"""Update a user's list of feeds with a new feed."""
    username       = http.user
    form           = util.FieldStorage(http)
    suggested_feed = form["suggested_feed"]

    def add_feeds():
            dbcon = PgSQL.connect(http.get_options()["DBURL-" + http.hostname])
            curs  = dbcon.cursor()
            curs.execute("select add_feed('%s', '%s')" % (username, suggested_feed))
            curs.execute("select id, url from get_feeds('%s')" % (username))
            result = curs.fetchone()
            while result != None:
                yield result
                result = curs.fetchone()

    http.content_type = "text/html"
    http.status = HTTP_CREATED
    xmlout(add_feeds, http)
    return apache.OK

Here's what the HTTP spec says about POST:

The POST method is used to request that the web server accept the entity enclosed in the request as a new subordinate of the resource identified by the Request-URI.

The spec goes on to say that one specific reason for POST is to allow append operations on databases. That is exactly what this part of the feeds application does; it appends a new feed to a user's list.

I am cheating a bit here. The return from the POST is not exactly REST compliant. A 201 response indicates that the server has created a new resource, but this response is supposed to include a resource indicating a reference to the new resource (including a Location header, as in a redirect response).

However, the example simply returns the same list of feeds as returned from the GET method. In my defense, this isn't too big a heresy, and it simplifies these examples a bit. Again, it's possible to support XML output by adding content negotiation.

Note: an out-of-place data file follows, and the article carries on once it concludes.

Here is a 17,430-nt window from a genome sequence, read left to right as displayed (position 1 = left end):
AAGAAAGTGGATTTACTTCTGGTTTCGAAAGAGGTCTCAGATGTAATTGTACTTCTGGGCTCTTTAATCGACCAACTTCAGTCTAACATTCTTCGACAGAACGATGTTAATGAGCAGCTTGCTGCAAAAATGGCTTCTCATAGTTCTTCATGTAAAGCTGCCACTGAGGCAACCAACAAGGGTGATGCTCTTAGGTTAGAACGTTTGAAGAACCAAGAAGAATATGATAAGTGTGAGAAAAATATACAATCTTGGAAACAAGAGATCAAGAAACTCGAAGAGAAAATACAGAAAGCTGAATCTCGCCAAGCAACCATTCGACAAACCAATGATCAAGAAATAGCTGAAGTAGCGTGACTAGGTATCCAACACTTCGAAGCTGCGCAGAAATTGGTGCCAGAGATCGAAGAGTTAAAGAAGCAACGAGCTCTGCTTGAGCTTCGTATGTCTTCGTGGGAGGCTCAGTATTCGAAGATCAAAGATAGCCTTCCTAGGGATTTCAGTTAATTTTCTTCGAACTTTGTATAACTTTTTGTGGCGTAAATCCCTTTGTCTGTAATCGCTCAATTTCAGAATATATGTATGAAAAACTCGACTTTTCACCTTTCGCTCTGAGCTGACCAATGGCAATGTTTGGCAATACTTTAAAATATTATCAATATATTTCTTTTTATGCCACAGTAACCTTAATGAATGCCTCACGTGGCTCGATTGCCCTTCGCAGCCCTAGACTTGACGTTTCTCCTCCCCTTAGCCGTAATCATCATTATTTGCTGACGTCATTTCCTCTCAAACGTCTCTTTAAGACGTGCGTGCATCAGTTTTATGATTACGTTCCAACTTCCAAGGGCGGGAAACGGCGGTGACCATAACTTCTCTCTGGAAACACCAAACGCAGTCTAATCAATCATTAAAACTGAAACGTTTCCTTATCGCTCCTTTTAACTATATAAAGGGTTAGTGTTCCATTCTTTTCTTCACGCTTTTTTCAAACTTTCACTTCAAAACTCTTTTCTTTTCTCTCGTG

The last method to implement is the DELETE method. This must remove a feed specified by its ID from the user's feed list:

def delete(http):
    """Remove a feed from the user's list"""
    username = http.user
    todelete_match = re.match("/([0-9]+)", http.path_info)
    todelete = todelete_match.groups()[0]

        dbcon = PgSQL.connect(http.get_options()["DBURL-" + http.hostname])
        curs = dbcon.cursor()
        curs.execute("select delete_user_feed('%s', %d)" % (username, int(todelete)))
    except Exception, e:
        # Possibly just from the proc, whatever - it failed.
        http.status = apache.HTTP_NOT_FOUND
        http.status = apache.HTTP_OK

    return apache.OK

This is pretty obvious. It simply makes another database call to remove the specified feed.

Building a Web App on Top of the API

This is a pretty simple API, yet it models most of the things you need to do with a database of anything.

The trouble is, how do you get this into a browser? The GET is easy; a user can GET the list of feeds and maybe keep a bookmark to it so he can easily retrieve the list.

POST is also quite easy. I could have a page with a text box on it so that a user can submit a URL. In fact, I have a Greasemonkey script to find RSS or ATOM feeds in a page and ask the user to POST it to the feeds web app.

DELETE is the hard option to support, because browser web forms don't allow you to send a DELETE operation. This screws up the whole app. How can you allow users to remove feeds from their lists?

One way around this is to make a POST with a method identifier, so you have HTML like:

<form method="POST" action="/someuri">
<input type="hidden" name="method" value="DELETE"/>